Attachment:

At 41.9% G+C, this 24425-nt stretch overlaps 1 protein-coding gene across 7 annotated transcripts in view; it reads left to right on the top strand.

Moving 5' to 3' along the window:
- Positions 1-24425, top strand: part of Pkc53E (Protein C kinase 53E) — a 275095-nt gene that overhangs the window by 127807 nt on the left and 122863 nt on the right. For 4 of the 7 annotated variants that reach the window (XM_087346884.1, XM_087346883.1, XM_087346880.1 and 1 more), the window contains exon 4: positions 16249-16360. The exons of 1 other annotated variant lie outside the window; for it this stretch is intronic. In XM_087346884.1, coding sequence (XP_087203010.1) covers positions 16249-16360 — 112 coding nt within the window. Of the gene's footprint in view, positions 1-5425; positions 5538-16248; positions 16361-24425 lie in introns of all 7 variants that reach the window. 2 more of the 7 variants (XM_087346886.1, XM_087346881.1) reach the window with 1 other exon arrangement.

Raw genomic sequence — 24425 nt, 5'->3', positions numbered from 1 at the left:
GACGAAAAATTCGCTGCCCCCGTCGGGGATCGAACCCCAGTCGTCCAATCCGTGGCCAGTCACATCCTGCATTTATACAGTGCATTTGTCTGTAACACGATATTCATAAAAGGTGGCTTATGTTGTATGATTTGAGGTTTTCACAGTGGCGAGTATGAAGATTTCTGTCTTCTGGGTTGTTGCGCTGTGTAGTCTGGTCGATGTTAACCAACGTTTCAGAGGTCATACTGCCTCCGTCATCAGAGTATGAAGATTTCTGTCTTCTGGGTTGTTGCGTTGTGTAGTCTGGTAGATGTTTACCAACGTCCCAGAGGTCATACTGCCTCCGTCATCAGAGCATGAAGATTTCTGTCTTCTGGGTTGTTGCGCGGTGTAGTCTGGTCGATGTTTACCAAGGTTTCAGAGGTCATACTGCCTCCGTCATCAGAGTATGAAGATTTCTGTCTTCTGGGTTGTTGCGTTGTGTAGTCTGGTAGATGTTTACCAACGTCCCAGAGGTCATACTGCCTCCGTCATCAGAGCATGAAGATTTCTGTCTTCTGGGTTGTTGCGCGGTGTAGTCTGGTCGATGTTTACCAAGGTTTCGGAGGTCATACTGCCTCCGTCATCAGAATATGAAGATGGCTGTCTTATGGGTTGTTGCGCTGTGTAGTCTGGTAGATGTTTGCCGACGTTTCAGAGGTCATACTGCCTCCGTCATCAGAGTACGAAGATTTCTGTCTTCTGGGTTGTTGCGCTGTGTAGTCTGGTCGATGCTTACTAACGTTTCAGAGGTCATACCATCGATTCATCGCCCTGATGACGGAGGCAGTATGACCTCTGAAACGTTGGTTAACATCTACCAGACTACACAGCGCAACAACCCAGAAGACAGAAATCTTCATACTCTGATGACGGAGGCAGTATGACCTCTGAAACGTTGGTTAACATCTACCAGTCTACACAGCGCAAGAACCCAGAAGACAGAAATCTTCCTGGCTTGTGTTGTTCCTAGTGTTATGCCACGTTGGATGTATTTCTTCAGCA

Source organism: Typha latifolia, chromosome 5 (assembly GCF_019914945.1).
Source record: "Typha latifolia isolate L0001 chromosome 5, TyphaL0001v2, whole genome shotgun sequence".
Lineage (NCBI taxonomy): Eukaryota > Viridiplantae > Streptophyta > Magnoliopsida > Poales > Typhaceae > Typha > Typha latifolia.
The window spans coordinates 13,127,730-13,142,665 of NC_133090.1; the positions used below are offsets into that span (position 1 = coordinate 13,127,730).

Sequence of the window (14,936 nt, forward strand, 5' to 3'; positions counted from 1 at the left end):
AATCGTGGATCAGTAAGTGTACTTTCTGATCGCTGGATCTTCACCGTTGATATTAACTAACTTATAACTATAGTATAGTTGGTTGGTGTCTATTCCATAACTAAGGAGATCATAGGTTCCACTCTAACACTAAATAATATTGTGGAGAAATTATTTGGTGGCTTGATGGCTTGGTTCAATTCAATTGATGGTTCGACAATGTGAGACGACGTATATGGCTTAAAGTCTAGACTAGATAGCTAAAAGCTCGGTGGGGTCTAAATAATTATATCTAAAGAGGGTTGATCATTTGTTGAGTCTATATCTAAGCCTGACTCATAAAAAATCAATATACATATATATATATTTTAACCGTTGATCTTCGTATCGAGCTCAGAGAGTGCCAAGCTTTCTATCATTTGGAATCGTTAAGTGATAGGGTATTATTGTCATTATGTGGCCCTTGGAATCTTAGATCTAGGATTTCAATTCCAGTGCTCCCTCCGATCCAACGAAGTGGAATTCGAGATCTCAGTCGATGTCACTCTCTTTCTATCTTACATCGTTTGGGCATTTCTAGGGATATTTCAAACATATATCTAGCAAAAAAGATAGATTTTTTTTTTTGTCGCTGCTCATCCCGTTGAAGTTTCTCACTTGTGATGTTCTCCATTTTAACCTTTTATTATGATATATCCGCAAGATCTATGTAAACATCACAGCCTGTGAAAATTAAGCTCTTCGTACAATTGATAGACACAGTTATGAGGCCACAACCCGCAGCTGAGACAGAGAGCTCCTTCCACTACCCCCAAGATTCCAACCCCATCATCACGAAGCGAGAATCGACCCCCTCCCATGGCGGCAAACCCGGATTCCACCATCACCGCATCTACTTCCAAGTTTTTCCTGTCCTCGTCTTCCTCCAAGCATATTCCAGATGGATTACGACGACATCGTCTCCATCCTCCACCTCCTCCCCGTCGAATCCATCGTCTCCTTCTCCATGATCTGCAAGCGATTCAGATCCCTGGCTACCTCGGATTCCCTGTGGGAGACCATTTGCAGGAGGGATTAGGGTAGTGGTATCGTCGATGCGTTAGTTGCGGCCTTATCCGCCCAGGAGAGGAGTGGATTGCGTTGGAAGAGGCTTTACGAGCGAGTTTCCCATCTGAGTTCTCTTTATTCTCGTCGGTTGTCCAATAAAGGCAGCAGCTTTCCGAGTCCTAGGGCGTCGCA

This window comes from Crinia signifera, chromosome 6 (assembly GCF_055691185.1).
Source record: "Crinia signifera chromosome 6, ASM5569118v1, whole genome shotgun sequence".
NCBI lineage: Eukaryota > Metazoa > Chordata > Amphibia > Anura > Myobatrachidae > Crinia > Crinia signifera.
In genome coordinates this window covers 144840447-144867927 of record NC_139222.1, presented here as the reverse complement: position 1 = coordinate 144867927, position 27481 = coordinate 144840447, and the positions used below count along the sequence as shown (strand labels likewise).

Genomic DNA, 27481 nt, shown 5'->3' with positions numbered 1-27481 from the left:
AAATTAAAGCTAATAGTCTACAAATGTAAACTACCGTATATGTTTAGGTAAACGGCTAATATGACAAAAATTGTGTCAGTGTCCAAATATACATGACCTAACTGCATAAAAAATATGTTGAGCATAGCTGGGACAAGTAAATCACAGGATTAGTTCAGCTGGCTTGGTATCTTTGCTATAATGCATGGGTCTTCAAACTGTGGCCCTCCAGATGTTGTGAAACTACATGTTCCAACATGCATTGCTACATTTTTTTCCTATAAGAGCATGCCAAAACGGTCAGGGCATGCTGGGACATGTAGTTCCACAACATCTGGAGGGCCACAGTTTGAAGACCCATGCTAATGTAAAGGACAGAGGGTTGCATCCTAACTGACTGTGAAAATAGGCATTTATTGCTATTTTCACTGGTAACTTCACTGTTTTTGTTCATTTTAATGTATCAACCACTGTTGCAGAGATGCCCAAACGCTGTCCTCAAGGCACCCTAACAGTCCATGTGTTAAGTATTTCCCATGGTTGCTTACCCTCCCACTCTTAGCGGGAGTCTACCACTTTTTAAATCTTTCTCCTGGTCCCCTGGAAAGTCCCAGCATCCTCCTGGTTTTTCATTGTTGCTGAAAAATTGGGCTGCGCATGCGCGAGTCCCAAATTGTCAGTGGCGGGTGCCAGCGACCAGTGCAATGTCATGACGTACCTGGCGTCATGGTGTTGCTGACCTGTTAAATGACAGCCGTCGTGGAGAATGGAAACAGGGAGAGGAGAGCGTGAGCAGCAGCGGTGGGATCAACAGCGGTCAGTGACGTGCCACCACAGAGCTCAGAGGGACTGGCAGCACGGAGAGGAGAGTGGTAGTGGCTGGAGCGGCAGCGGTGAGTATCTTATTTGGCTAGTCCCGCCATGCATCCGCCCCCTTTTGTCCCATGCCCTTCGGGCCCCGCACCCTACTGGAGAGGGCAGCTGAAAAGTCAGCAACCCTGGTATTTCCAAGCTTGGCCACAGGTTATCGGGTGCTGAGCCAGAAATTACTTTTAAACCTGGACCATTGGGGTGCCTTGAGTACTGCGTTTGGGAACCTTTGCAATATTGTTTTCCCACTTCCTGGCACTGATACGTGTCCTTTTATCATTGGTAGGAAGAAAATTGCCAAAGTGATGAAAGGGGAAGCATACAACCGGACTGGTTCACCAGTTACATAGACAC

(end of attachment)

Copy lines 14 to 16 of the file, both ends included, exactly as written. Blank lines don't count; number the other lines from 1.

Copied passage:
NCBI lineage: Eukaryota > Metazoa > Chordata > Amphibia > Anura > Myobatrachidae > Crinia > Crinia signifera.
In genome coordinates this window covers 144840447-144867927 of record NC_139222.1, presented here as the reverse complement: position 1 = coordinate 144867927, position 27481 = coordinate 144840447, and the positions used below count along the sequence as shown (strand labels likewise).

Genomic DNA, 27481 nt, shown 5'->3' with positions numbered 1-27481 from the left: